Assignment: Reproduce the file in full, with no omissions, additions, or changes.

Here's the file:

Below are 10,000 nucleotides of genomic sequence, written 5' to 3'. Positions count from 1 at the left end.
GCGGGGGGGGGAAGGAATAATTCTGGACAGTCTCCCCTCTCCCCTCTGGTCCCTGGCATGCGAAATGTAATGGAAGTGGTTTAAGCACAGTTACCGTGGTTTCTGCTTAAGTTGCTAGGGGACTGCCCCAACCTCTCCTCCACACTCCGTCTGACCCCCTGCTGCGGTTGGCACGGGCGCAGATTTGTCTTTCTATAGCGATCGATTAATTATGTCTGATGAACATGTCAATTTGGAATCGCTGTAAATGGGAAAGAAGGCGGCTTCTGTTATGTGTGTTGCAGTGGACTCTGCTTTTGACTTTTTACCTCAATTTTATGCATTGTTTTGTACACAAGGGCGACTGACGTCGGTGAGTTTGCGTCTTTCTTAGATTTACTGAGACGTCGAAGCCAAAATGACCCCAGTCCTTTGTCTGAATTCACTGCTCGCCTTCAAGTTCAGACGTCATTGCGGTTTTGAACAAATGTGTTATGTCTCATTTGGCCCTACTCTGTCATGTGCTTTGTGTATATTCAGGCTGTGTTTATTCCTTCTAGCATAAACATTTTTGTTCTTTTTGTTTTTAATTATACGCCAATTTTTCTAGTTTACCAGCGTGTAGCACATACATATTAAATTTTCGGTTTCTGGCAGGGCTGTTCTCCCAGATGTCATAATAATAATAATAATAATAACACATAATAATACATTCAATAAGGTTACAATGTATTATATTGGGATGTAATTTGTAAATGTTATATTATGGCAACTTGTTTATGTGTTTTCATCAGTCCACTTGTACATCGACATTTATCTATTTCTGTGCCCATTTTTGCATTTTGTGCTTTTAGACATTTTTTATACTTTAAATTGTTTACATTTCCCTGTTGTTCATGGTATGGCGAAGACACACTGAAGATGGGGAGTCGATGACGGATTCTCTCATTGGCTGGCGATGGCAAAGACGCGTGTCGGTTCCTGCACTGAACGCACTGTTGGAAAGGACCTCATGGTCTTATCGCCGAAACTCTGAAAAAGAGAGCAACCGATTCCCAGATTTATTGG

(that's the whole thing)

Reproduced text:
Below are 10,000 nucleotides of genomic sequence, written 5' to 3'. Positions count from 1 at the left end.
GCGGGGGGGGGAAGGAATAATTCTGGACAGTCTCCCCTCTCCCCTCTGGTCCCTGGCATGCGAAATGTAATGGAAGTGGTTTAAGCACAGTTACCGTGGTTTCTGCTTAAGTTGCTAGGGGACTGCCCCAACCTCTCCTCCACACTCCGTCTGACCCCCTGCTGCGGTTGGCACGGGCGCAGATTTGTCTTTCTATAGCGATCGATTAATTATGTCTGATGAACATGTCAATTTGGAATCGCTGTAAATGGGAAAGAAGGCGGCTTCTGTTATGTGTGTTGCAGTGGACTCTGCTTTTGACTTTTTACCTCAATTTTATGCATTGTTTTGTACACAAGGGCGACTGACGTCGGTGAGTTTGCGTCTTTCTTAGATTTACTGAGACGTCGAAGCCAAAATGACCCCAGTCCTTTGTCTGAATTCACTGCTCGCCTTCAAGTTCAGACGTCATTGCGGTTTTGAACAAATGTGTTATGTCTCATTTGGCCCTACTCTGTCATGTGCTTTGTGTATATTCAGGCTGTGTTTATTCCTTCTAGCATAAACATTTTTGTTCTTTTTGTTTTTAATTATACGCCAATTTTTCTAGTTTACCAGCGTGTAGCACATACATATTAAATTTTCGGTTTCTGGCAGGGCTGTTCTCCCAGATGTCATAATAATAATAATAATAATAACACATAATAATACATTCAATAAGGTTACAATGTATTATATTGGGATGTAATTTGTAAATGTTATATTATGGCAACTTGTTTATGTGTTTTCATCAGTCCACTTGTACATCGACATTTATCTATTTCTGTGCCCATTTTTGCATTTTGTGCTTTTAGACATTTTTTATACTTTAAATTGTTTACATTTCCCTGTTGTTCATGGTATGGCGAAGACACACTGAAGATGGGGAGTCGATGACGGATTCTCTCATTGGCTGGCGATGGCAAAGACGCGTGTCGGTTCCTGCACTGAACGCACTGTTGGAAAGGACCTCATGGTCTTATCGCCGAAACTCTGAAAAAGAGAGCAACCGATTCCCAGATTTATTGG